Carlota Subirós: "I claim that Colometa's name is actually Natàlia"

Plaça del Diamant is "one of the great European novels of the 20th century", says theater director Carlota Subirós.

Oliver Thansan
Oliver Thansan
26 September 2023 Tuesday 11:38
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Carlota Subirós: "I claim that Colometa's name is actually Natàlia"

Plaça del Diamant is "one of the great European novels of the 20th century", says theater director Carlota Subirós. Perhaps for this reason, Mercè Rodoreda's work has been the subject of numerous adaptations. Now she is the one who has adapted it, with Ferran Dordal, and who has directed it, in a great production by the Grec and the TNC. This Thursday opens the season of the Sala Gran, after the premiere at the Montjuïc amphitheater in July. On stage, only one character, Colometa, but played by ten actresses and a musician.

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Is it the most committed piece you have directed, for all the symbolism it entails?

The feeling of challenge has been very strong, because it is a very well-known and loved work, which has had very popular cinematographic and stage versions. This makes any proposal you make enter into comparison, especially with the intimate referent that each one has. Also for the historical experience it portrays and pays tribute to. For many people even today it is their family memory and is part of our identity as a country.

How do you think about adapting to stand out from it?

From the very beginning, we avoided illustrating or realistically staging the spaces and characters that appear there, because we had the feeling that we would always fall short of the imagination that the novel unfolds, with those locked floors of Gràcia . This is the river of a woman's life through the river of her memories, and we decided to put this voice at the center. When you read La plaça del Diamant, you imagine the neighborhood of Gràcia, the streets of Barcelona, ​​the experiences from the Republic to the post-war period and, instead, everything is narrated from the first person of La Colometa.

When it premiered at El Grec, he said he claimed the name Natàlia, over Colometa.

Because Colometa is the nickname given to her at the beginning, but I claim that her name is Natàlia. Based on the decision to look at this figure again, we wanted to present it from a contemporary perspective. We are interested in multiplicity and diversity, and not so much in answering who Colometa is today and pointing out an actress to take over from Sílvia Munt in 1983.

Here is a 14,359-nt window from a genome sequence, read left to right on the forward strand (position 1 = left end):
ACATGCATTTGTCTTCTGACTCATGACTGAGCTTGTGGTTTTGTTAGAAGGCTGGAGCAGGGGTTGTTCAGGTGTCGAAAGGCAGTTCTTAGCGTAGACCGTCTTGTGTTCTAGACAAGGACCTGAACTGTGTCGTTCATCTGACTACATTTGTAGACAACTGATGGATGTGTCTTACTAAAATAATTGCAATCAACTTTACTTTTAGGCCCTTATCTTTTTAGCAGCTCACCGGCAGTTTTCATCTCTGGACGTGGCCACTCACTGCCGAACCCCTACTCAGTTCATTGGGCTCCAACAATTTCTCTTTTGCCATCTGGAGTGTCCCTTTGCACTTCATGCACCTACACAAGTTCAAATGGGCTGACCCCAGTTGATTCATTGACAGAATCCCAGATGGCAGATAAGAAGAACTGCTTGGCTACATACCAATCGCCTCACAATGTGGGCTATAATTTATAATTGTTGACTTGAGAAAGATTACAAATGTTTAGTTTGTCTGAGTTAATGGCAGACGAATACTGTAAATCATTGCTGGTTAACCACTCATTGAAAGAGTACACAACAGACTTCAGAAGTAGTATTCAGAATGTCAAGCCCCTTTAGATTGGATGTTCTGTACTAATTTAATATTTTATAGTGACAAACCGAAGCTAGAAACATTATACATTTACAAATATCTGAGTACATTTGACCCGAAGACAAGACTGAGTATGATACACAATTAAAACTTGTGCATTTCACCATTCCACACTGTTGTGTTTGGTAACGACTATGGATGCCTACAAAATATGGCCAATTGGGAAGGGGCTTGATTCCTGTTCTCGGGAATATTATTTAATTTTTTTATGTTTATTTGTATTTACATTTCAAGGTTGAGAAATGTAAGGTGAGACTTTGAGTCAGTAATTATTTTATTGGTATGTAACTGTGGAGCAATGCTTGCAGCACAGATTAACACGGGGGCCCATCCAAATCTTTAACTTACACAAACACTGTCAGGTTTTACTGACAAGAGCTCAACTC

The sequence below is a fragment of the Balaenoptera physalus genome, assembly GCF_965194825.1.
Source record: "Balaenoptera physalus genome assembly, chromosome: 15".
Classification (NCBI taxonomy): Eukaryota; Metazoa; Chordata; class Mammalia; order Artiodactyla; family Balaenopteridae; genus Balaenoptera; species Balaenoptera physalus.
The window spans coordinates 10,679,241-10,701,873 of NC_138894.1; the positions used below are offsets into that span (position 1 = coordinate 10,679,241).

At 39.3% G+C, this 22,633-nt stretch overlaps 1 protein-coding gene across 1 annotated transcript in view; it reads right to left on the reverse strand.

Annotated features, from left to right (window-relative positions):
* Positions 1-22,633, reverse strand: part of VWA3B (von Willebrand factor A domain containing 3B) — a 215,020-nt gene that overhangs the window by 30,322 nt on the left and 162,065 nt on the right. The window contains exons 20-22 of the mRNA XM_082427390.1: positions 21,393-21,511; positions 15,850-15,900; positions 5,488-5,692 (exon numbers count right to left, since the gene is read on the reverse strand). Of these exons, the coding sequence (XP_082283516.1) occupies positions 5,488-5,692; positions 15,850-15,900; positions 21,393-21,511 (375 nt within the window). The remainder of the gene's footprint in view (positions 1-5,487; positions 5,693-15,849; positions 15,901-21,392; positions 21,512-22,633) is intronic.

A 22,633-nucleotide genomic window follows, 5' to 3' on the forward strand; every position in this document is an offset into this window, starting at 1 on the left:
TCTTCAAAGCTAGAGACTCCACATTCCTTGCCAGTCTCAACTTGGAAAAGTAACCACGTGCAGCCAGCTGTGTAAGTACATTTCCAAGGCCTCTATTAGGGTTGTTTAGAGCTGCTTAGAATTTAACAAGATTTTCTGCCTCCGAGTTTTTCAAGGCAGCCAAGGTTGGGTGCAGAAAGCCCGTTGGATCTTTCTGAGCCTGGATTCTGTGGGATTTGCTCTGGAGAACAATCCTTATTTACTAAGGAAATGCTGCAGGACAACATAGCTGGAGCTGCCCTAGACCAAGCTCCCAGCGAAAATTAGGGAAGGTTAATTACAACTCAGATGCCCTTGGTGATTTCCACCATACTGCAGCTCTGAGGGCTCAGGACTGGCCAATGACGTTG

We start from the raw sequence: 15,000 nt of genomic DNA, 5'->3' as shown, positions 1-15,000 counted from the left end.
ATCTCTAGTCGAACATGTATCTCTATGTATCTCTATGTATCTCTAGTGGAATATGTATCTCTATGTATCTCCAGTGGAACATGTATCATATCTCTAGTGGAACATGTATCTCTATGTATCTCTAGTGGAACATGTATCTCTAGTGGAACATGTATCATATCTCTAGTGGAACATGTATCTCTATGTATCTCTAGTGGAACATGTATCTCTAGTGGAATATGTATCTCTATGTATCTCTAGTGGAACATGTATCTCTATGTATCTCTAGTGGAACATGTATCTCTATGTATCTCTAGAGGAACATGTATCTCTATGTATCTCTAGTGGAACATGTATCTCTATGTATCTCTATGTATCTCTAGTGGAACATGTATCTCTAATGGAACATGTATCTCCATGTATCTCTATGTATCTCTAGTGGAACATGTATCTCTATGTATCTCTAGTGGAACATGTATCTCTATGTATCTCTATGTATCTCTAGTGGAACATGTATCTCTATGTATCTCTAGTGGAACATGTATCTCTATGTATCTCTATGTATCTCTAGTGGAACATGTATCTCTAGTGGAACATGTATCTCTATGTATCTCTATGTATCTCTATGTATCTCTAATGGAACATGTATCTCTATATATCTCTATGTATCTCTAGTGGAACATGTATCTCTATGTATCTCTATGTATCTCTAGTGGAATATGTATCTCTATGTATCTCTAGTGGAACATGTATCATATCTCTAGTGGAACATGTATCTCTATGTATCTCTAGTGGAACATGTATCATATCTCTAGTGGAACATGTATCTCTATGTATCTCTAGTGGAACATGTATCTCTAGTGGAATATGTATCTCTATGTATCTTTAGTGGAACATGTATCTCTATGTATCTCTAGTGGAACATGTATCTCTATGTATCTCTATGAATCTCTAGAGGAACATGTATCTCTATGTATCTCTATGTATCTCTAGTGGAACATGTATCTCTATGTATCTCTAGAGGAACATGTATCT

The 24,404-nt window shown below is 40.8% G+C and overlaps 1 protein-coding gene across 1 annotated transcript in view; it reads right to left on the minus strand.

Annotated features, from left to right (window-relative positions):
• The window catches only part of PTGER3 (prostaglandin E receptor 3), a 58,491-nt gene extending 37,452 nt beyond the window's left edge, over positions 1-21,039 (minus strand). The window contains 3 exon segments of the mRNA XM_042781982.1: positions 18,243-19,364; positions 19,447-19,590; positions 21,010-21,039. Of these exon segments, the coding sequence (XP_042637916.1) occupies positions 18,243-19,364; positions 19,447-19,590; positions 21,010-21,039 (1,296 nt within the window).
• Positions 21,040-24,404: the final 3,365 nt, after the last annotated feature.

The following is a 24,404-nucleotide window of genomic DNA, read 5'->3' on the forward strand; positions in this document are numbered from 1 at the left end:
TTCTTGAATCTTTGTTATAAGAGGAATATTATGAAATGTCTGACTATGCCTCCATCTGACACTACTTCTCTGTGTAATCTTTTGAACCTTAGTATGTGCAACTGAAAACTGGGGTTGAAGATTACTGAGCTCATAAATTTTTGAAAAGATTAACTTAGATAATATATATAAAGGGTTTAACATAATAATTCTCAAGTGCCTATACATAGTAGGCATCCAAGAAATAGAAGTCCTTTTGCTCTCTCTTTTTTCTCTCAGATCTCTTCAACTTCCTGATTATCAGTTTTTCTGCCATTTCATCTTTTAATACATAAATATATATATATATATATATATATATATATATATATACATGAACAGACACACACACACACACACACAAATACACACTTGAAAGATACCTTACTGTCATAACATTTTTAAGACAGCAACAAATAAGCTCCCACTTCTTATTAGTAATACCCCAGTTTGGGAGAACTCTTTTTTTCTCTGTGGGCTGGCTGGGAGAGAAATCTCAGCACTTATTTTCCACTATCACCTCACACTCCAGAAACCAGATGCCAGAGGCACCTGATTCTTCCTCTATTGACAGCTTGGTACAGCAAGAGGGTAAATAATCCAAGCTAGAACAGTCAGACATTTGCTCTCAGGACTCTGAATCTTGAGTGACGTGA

Is that why you had to multiply it?

That adaptation marked the imagination of the character in an almost indelible way and that is why we wanted to shake it up with ten actresses and a musician.

To not put the weight on a single actress 40 more years?

The same, and let's see if we got it right or not. Since the novel is told in the first person, we don't know what Natalia is like. We seem to have a very clear picture of it, and it's never actually described. Also, he goes through many ages of his life and that also appealed to us. In this way, it is everyone's memory, in a collective way. From the beginning the idea arose to make the character resonate through different voices, like a kaleidoscope or, using an image of Rodoreda, like a broken mirror.

How did you choose the ten actresses?

For me it was important to reach the young people of today, but the cast was not an attempt to make a sociological portrait of contemporary Barcelona, ​​because the exercise we could do could hide the history. That's why we focused on women of various profiles. In the tria, there are always connections and complicities. For example, with Alba Pujol we discovered Rodoreda together when in 2008, on the occasion of the centenary, we did a show called Rodoreda, an imaginary portrait, with a very important part of the current team.

They didn't rewrite the text, did they?

We cut it, but we didn't rewrite it. We have not dramatized the situations here. The adaptation is mainly scenographic and musical. That's why many of the actresses can play with the music.

In his version, the objects take a lot of center stage.

Rodoreda explains that he is interested in explaining the intimacy of the characters, their subjective reality, through the objective reality of the outside, so that we understand what is happening to them. We wanted to embody it with these objects in the large white space that is the stage, which the actresses manipulate to make this journey.

When did you read The Diamond Square for the first time?

The first Rodoreda work I read, when I was very young, was Aloma, and it scared me, it was very dark. Maybe that's why I didn't read the other works until I was older, when we prepared the piece around his figure for the centenary.